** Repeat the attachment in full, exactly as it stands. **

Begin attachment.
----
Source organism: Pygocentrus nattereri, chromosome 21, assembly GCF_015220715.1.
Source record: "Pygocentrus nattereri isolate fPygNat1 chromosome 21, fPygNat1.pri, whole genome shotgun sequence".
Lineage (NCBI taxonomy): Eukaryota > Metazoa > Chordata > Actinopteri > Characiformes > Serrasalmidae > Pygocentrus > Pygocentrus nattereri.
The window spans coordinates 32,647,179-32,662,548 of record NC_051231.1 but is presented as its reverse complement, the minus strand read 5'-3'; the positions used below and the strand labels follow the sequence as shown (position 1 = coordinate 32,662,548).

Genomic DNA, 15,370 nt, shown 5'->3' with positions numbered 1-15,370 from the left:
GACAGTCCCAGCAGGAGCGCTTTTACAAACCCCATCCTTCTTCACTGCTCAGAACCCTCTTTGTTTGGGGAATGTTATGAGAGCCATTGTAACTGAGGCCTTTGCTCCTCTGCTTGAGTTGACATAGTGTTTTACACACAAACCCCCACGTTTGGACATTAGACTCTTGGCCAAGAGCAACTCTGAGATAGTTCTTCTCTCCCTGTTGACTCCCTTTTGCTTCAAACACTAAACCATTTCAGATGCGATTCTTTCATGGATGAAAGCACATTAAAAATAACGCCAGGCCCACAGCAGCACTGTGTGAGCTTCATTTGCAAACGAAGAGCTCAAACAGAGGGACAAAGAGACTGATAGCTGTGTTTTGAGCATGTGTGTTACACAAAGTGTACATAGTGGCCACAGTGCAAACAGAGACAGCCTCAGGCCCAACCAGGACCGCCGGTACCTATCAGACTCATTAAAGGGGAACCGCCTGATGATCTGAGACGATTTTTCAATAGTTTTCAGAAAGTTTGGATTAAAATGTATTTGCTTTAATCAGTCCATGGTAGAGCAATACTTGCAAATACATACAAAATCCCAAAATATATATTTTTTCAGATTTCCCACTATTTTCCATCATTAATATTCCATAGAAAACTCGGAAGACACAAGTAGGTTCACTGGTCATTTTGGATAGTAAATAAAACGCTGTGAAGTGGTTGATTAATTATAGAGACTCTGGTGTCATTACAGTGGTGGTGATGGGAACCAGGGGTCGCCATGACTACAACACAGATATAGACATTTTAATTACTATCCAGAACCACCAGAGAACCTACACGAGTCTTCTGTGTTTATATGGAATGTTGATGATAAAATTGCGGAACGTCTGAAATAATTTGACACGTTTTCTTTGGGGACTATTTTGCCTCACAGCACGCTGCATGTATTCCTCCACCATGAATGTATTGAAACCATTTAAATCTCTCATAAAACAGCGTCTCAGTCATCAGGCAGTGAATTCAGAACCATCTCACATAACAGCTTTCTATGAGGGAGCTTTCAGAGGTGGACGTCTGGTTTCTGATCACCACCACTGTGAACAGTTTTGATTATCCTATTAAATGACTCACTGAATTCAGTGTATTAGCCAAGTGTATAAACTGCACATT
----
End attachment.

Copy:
Source organism: Pygocentrus nattereri, chromosome 21, assembly GCF_015220715.1.
Source record: "Pygocentrus nattereri isolate fPygNat1 chromosome 21, fPygNat1.pri, whole genome shotgun sequence".
Lineage (NCBI taxonomy): Eukaryota > Metazoa > Chordata > Actinopteri > Characiformes > Serrasalmidae > Pygocentrus > Pygocentrus nattereri.
The window spans coordinates 32,647,179-32,662,548 of record NC_051231.1 but is presented as its reverse complement, the minus strand read 5'-3'; the positions used below and the strand labels follow the sequence as shown (position 1 = coordinate 32,662,548).

Genomic DNA, 15,370 nt, shown 5'->3' with positions numbered 1-15,370 from the left:
GACAGTCCCAGCAGGAGCGCTTTTACAAACCCCATCCTTCTTCACTGCTCAGAACCCTCTTTGTTTGGGGAATGTTATGAGAGCCATTGTAACTGAGGCCTTTGCTCCTCTGCTTGAGTTGACATAGTGTTTTACACACAAACCCCCACGTTTGGACATTAGACTCTTGGCCAAGAGCAACTCTGAGATAGTTCTTCTCTCCCTGTTGACTCCCTTTTGCTTCAAACACTAAACCATTTCAGATGCGATTCTTTCATGGATGAAAGCACATTAAAAATAACGCCAGGCCCACAGCAGCACTGTGTGAGCTTCATTTGCAAACGAAGAGCTCAAACAGAGGGACAAAGAGACTGATAGCTGTGTTTTGAGCATGTGTGTTACACAAAGTGTACATAGTGGCCACAGTGCAAACAGAGACAGCCTCAGGCCCAACCAGGACCGCCGGTACCTATCAGACTCATTAAAGGGGAACCGCCTGATGATCTGAGACGATTTTTCAATAGTTTTCAGAAAGTTTGGATTAAAATGTATTTGCTTTAATCAGTCCATGGTAGAGCAATACTTGCAAATACATACAAAATCCCAAAATATATATTTTTTCAGATTTCCCACTATTTTCCATCATTAATATTCCATAGAAAACTCGGAAGACACAAGTAGGTTCACTGGTCATTTTGGATAGTAAATAAAACGCTGTGAAGTGGTTGATTAATTATAGAGACTCTGGTGTCATTACAGTGGTGGTGATGGGAACCAGGGGTCGCCATGACTACAACACAGATATAGACATTTTAATTACTATCCAGAACCACCAGAGAACCTACACGAGTCTTCTGTGTTTATATGGAATGTTGATGATAAAATTGCGGAACGTCTGAAATAATTTGACACGTTTTCTTTGGGGACTATTTTGCCTCACAGCACGCTGCATGTATTCCTCCACCATGAATGTATTGAAACCATTTAAATCTCTCATAAAACAGCGTCTCAGTCATCAGGCAGTGAATTCAGAACCATCTCACATAACAGCTTTCTATGAGGGAGCTTTCAGAGGTGGACGTCTGGTTTCTGATCACCACCACTGTGAACAGTTTTGATTATCCTATTAAATGACTCACTGAATTCAGTGTATTAGCCAAGTGTATAAACTGCACATT